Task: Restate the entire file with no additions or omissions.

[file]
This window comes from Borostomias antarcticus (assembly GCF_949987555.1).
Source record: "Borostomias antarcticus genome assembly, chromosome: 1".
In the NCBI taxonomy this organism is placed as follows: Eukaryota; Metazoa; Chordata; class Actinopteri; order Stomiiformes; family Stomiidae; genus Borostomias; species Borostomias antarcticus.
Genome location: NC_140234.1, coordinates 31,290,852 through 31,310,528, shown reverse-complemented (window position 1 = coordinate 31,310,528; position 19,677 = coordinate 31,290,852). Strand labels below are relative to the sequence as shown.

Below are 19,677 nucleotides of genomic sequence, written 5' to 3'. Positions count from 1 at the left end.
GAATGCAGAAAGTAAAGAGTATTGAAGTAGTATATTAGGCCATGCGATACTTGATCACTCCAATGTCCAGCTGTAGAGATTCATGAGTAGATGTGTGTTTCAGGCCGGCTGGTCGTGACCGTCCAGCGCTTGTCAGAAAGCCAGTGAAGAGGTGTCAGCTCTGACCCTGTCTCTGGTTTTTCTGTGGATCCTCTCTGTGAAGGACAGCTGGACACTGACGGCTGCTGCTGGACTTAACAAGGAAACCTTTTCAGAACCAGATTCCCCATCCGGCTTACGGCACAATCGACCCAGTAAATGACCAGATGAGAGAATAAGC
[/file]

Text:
This window comes from Borostomias antarcticus (assembly GCF_949987555.1).
Source record: "Borostomias antarcticus genome assembly, chromosome: 1".
In the NCBI taxonomy this organism is placed as follows: Eukaryota; Metazoa; Chordata; class Actinopteri; order Stomiiformes; family Stomiidae; genus Borostomias; species Borostomias antarcticus.
Genome location: NC_140234.1, coordinates 31,290,852 through 31,310,528, shown reverse-complemented (window position 1 = coordinate 31,310,528; position 19,677 = coordinate 31,290,852). Strand labels below are relative to the sequence as shown.

Below are 19,677 nucleotides of genomic sequence, written 5' to 3'. Positions count from 1 at the left end.
GAATGCAGAAAGTAAAGAGTATTGAAGTAGTATATTAGGCCATGCGATACTTGATCACTCCAATGTCCAGCTGTAGAGATTCATGAGTAGATGTGTGTTTCAGGCCGGCTGGTCGTGACCGTCCAGCGCTTGTCAGAAAGCCAGTGAAGAGGTGTCAGCTCTGACCCTGTCTCTGGTTTTTCTGTGGATCCTCTCTGTGAAGGACAGCTGGACACTGACGGCTGCTGCTGGACTTAACAAGGAAACCTTTTCAGAACCAGATTCCCCATCCGGCTTACGGCACAATCGACCCAGTAAATGACCAGATGAGAGAATAAGC